Now that the holidays are over, more couples are finally calling it quits. In fact, January kicks off an increase in divorce filings, one-third higher than in other months, according to American Academy of Matrimonial Lawyers. January has become known as divorce month because of this phenomenon. February and March also are popular months to file for divorce, as is August.
Why January, February and March spur divorces
Many couples put off filing for divorce until January because they don’t want to put a damper on the holiday season, especially if they have children. They want to have one last holiday season celebrating together as a family.
Another reason more couples file for divorce in January and February is that they want to start the new year by leaving a failing marriage behind. Those who file in March may want to have the divorce well underway before summer begins and their children are on a different schedule.
Filing in January also makes it simpler to calculate your taxes, as you’ll have a whole calendar year with separate finances from your spouse.
Preparing for divorce
No matter which month you file for divorce, you’ll need to prepare for it. The first step is to gather all your financial documents, so you get a better idea of all your and your spouse’s debts and assets. You’ll need records of the following:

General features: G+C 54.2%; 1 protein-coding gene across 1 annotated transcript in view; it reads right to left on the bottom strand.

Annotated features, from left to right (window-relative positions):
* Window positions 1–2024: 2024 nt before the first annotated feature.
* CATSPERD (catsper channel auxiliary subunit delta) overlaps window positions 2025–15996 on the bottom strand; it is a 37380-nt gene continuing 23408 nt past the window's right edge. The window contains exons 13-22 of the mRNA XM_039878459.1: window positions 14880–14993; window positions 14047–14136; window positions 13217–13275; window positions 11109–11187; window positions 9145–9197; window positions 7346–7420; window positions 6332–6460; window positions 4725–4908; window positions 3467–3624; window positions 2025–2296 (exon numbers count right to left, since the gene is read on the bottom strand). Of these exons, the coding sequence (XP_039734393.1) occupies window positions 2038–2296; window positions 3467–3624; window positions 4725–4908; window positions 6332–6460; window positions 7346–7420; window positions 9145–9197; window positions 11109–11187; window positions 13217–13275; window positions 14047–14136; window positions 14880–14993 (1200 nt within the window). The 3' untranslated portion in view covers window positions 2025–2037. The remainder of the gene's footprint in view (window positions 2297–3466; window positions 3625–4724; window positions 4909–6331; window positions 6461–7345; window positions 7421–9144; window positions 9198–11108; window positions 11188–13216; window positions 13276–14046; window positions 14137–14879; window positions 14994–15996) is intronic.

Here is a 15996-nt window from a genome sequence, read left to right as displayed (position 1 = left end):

- Tax filings for the last three years
- Salary information for you and your spouse, including any bonuses or other forms of compensation
- Mortgage payments and debts
- Credit card debts
- Car loans
- Retirement account balances
- Other investments
- A list and estimated value of valuable jewelry, art, vehicles or furniture
Next, you’ll want to find an experienced divorce attorney. An attorney can help you navigate the divorce process, ensuring that you receive the amount of assets you deserve. An attorney also can advise you on a fair child custody agreement or if you might be eligible for spousal support.
Divorce is a difficult, emotional process. If you are facing it this January, being prepared and seeking the support of an attorney and close family and friends will help you move forward.